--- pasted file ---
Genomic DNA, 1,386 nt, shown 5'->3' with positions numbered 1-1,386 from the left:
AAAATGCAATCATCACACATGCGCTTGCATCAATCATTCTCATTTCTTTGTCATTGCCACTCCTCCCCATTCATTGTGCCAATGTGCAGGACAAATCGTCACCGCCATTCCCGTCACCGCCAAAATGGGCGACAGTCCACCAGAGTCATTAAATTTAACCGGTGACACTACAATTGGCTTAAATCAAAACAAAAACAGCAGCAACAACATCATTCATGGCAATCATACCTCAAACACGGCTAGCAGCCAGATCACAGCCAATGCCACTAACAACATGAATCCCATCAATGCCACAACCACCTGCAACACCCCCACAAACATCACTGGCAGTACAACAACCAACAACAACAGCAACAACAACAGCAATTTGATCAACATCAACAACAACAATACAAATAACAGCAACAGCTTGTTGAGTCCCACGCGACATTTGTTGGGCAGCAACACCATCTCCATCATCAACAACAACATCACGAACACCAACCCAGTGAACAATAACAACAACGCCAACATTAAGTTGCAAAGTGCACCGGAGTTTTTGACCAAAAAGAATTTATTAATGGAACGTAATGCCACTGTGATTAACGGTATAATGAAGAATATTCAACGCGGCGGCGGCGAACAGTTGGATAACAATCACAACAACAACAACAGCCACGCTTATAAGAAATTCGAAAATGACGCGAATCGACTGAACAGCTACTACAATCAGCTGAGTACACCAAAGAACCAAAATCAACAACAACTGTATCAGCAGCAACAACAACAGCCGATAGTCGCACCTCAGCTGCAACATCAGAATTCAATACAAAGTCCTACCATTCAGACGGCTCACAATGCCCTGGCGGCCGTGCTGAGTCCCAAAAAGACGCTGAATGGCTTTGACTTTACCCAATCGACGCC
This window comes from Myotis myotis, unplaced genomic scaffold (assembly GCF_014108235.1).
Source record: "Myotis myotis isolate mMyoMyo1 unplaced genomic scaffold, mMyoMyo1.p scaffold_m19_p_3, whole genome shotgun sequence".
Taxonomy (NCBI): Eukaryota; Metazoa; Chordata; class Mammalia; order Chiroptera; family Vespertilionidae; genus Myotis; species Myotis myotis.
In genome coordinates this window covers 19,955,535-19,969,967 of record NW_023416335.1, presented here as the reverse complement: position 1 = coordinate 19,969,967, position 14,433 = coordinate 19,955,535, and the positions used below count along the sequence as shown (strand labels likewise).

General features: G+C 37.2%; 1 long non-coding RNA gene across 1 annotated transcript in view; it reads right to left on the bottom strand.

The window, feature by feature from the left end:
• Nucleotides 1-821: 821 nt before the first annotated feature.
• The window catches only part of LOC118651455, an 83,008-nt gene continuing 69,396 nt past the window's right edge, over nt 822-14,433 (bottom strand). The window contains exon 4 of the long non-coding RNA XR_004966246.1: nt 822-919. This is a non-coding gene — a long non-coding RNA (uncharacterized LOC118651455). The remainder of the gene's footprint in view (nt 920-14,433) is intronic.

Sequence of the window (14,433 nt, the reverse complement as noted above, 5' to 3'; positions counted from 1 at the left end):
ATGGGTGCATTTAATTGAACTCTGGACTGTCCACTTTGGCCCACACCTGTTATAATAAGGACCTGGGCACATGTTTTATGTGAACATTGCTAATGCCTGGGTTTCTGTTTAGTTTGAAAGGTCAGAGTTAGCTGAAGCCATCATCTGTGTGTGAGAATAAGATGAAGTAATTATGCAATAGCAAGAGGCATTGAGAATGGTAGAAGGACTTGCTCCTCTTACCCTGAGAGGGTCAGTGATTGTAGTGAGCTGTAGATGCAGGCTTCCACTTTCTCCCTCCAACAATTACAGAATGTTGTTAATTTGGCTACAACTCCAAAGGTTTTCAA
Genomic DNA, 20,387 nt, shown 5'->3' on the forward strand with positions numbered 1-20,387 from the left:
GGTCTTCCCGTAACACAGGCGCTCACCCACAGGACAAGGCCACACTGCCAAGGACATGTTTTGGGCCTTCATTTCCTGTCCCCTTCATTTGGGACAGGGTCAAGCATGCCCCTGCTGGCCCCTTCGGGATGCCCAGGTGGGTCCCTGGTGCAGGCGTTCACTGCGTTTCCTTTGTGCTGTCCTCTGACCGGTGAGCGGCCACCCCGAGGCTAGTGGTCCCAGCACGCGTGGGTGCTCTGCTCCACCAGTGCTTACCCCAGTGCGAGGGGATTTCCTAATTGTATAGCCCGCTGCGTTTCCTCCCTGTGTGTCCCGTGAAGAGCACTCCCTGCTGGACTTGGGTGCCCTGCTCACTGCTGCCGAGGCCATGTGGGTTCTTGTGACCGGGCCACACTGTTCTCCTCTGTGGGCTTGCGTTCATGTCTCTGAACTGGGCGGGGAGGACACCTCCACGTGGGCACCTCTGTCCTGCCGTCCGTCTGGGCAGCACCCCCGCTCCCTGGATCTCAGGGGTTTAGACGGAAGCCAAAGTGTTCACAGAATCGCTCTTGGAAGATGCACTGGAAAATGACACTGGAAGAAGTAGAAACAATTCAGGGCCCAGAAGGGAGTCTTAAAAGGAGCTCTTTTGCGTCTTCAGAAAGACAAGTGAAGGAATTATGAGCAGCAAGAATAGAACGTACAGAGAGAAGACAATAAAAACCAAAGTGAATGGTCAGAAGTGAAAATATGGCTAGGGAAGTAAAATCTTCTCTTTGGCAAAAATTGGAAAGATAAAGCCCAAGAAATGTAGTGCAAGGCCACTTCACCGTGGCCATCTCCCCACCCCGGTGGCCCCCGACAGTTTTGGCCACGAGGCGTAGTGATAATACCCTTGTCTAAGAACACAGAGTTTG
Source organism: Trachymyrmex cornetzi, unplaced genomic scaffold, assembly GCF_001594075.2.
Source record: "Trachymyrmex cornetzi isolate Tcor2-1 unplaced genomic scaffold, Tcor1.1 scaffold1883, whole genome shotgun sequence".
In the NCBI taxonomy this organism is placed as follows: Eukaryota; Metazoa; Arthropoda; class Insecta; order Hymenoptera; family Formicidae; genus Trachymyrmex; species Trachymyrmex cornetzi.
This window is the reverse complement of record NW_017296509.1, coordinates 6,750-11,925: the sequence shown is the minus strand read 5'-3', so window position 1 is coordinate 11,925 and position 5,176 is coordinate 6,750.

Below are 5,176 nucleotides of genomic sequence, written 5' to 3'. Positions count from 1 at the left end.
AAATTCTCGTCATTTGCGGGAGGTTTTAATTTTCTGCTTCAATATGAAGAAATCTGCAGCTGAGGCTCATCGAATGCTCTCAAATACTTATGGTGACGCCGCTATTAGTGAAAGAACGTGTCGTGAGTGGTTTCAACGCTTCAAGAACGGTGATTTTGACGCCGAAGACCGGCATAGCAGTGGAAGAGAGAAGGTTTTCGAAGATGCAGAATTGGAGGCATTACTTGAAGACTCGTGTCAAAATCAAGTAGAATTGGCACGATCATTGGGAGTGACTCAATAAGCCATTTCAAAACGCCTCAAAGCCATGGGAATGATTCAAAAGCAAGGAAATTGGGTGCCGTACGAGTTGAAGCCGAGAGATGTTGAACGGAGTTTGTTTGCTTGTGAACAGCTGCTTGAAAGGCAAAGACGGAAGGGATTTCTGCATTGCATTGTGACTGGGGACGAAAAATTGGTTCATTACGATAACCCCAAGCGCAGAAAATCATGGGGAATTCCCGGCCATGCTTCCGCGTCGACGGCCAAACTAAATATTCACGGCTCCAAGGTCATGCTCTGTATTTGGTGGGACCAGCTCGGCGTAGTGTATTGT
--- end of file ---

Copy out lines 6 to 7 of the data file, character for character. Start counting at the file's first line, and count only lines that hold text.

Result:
In genome coordinates this window covers 19,955,535-19,969,967 of record NW_023416335.1, presented here as the reverse complement: position 1 = coordinate 19,969,967, position 14,433 = coordinate 19,955,535, and the positions used below count along the sequence as shown (strand labels likewise).

General features: G+C 37.2%; 1 long non-coding RNA gene across 1 annotated transcript in view; it reads right to left on the bottom strand.